The bill increases funding for homeless assistance programs to $2.383 billion from $2.25 billion in FY16. The bill targets $43 million to address youth homelessness and waives the requirement that youth 24 years of age and under provide third-party documentation to receive housing and supportive services within the Continuums of Care. The bill extends the authorization for the U.S. Interagency Council on Homelessness (USICH) by one additional year. It is now set to expire next year, October 1, 2018.

    The bill provides $502 million to the Section 202 Housing for the Elderly program, enough to renew all existing contracts and provide $10 million to build new units or provide rental assistance. The bill also reduces funding for the Section 811 Housing for People with Disabilities program to $146 million, $5 million less than the FY16 level. The bill does not include language allowing Section 202 Project Rental Assistance Contract (PRAC) properties to convert under the Rental Assistance Demonstration.

    The bill level-funds the HOME Investments Partnerships program (HOME) at $950 million and the Community Development Block Grant program at $3 billion. The bill also provides a four-year suspension of the 24-month funding commitment deadline under the HOME program. Because of the additional requirements on project selection, underwriting standards, and developer capacity under the HOME program, many communities have struggled to meet the two-year commitment deadline, which led to funding being lost. This language removes this barrier while keeping in place other, more meaningful deadlines.

    Funding for the Housing Opportunities for People with AIDS (HOPWA) program was increased to $356 million to account for changes made to how the program funds are awarded by the Housing Opportunities Through Modernization Act. The Choice Neighborhoods Initiative received an increase above FY16 funding, $125 million to $138 million. Jurisdictions receiving Choice grants must ensure that at least $50 million is made available to public housing authorities.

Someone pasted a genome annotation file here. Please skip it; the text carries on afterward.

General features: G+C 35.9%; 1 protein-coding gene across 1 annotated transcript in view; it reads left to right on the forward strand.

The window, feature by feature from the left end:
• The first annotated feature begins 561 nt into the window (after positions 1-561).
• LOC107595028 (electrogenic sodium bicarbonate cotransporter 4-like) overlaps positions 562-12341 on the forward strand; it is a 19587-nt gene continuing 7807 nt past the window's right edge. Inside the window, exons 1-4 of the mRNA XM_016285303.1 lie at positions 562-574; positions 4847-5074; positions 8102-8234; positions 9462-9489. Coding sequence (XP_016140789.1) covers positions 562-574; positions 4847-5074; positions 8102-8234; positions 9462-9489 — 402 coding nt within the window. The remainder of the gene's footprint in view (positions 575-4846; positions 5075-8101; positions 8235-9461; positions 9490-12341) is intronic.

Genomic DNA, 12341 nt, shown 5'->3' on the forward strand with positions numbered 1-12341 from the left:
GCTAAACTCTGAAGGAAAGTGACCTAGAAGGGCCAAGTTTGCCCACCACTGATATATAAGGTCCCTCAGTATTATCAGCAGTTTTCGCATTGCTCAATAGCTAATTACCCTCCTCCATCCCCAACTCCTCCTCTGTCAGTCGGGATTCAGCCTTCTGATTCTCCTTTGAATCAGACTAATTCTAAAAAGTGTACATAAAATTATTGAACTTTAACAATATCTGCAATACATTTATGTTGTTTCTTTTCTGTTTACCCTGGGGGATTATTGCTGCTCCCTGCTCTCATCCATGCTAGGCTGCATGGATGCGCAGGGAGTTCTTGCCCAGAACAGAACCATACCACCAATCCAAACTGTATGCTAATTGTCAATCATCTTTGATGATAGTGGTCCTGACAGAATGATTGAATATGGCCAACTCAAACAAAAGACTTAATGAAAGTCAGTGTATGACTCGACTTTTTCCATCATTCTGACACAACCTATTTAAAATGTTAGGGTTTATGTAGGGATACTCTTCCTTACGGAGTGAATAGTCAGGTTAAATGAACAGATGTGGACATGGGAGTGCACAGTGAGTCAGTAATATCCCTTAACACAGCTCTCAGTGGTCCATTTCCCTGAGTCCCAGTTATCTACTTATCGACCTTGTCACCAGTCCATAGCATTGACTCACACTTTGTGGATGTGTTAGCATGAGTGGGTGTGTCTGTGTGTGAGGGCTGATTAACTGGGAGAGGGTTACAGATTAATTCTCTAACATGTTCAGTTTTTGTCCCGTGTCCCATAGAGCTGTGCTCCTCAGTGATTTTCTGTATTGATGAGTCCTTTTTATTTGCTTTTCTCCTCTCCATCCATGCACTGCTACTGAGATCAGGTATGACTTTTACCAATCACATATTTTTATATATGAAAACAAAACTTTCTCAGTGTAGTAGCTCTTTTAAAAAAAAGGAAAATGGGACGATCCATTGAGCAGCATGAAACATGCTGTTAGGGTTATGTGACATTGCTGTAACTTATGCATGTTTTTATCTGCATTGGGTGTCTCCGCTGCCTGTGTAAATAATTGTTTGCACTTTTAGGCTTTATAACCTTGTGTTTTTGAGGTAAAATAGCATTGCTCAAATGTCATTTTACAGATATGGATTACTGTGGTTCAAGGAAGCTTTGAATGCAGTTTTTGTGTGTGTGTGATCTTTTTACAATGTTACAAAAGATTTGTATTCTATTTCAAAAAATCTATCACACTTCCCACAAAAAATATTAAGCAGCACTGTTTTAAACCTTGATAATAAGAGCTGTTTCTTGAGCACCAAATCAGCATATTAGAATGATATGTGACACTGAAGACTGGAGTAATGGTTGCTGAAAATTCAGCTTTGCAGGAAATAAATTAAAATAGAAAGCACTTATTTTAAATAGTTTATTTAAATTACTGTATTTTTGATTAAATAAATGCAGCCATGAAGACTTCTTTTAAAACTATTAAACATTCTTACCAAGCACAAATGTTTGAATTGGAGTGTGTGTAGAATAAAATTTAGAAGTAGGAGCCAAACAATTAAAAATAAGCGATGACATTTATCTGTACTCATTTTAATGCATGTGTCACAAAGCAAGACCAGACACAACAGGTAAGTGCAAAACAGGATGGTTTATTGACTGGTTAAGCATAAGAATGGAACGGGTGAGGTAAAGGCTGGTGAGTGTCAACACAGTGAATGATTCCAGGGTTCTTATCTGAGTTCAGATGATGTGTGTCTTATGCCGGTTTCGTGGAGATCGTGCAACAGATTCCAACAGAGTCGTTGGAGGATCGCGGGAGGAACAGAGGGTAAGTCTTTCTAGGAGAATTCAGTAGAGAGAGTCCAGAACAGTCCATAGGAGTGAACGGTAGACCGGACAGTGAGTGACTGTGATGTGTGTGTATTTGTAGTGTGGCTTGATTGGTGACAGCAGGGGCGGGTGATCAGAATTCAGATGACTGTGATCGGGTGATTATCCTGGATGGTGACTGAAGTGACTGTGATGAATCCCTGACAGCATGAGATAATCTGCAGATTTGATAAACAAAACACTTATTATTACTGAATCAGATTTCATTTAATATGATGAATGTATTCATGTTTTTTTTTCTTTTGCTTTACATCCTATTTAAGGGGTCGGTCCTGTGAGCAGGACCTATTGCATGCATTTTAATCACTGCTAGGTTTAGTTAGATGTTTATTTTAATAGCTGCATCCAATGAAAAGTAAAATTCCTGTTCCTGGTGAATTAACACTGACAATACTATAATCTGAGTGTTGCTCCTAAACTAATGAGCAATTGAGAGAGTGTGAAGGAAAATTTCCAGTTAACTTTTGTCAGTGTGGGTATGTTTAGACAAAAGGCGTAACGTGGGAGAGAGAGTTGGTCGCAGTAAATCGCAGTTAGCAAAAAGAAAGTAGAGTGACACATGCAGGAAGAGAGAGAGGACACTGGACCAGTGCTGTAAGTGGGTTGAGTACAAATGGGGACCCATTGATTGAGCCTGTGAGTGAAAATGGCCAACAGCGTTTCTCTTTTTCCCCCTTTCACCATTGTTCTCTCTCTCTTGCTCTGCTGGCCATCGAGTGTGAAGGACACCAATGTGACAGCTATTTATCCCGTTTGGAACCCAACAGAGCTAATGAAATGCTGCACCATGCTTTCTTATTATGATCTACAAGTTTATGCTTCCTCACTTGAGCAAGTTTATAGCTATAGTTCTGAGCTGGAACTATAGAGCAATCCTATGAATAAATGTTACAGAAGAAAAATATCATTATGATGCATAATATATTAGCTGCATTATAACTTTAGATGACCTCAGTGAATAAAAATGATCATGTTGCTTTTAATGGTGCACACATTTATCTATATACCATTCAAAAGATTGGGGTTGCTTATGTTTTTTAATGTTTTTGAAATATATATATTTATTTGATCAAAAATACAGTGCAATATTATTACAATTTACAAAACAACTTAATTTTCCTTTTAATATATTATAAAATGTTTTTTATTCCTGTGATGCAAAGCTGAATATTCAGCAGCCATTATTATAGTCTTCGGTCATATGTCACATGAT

The bill provides $145 million to the Office of Lead Hazard Control and Healthy Homes’ grants, a $35 million increase above FY16, and proposes initiatives to address lead-based paint hazards in affordable housing. The bill directs HUD to establish a process to improve data on how PHAs are complying with lead-based paint regulations in properties that use Section 8 vouchers.

    The bill also takes steps to address the physical conditions of HUD-assisted housing to ensure residents are living in decent and safe homes. It requires HUD to act against property owners receiving rental subsidies that do not maintain safe properties. The language authorizes the HUD secretary to replace the property’s management agent with one approved by HUD, impose civil monetary penalties, change HUD’s contract with the property owner until the program is resolved, transfer the property or contract to a new owner, and relocate tenants, among other actions.

    The bill funds the HUD’s office of Fair Housing and Equal Opportunity at the same level as FY16. The bill also prohibits HUD from directing local governments to change zoning laws under the agency’s Affirmatively Furthering Fair Housing (AFFH) rule or with the AFFH assessment tool.

    Department of Agriculture

    The FY17 spending bill includes $2.94 billion for rural development programs, an increase of $166 million above the FY16 enacted level. The Agriculture section of the omnibus includes a provision setting aside at least 10 percent of most rural development programs for counties with at least a 20 percent poverty rate for the last 30 years (10-20-30).

    The bill funds USDA’s Section 521 Rural Rental Assistance program. It also provides a modest increase to USDA’s Section 515 Rural Rental Housing Loan program and the Multifamily Preservation and Revitalization demonstration. It provides increases for rural housing programs including Section 502 Single Family Direct Loans, Section 504 Housing Repair Grants, and Section 521 Rental Assistance.

    The Agriculture section of the bill provides $24 billion in loan authority for the Single Family Housing guaranteed loan program, equal to the FY16 level. It includes $1 billion, $100 million above the FY16 enacted level for the direct loan program that provides low-income rural families with home loan assistance. In addition, $1.4 billion, $15 million more than current levels, is included for the Rental Assistance program, which helps low-income families and the elderly in rural communities obtain affordable rental housing.

    The bill directs the USDA secretary to incentivize nonprofit organizations and public housing authorities (PHAs) to assume ownership of rental housing properties and to ensure that they remain affordable by allowing these entities to receive a return on investment and asset management fee up to $7,500 per property. According to NLIHC, a record number of USDA rental homes were lost last year due to prepayment or maturity of their USDA Section 515 loan. When that occurs, tenants are no longer eligible for USDA’s rental assistance program and may be subject to rent increases. These incentives are aimed at making it more financially feasible for nonprofit organizations and PHAs to maintain properties as affordable for the long term.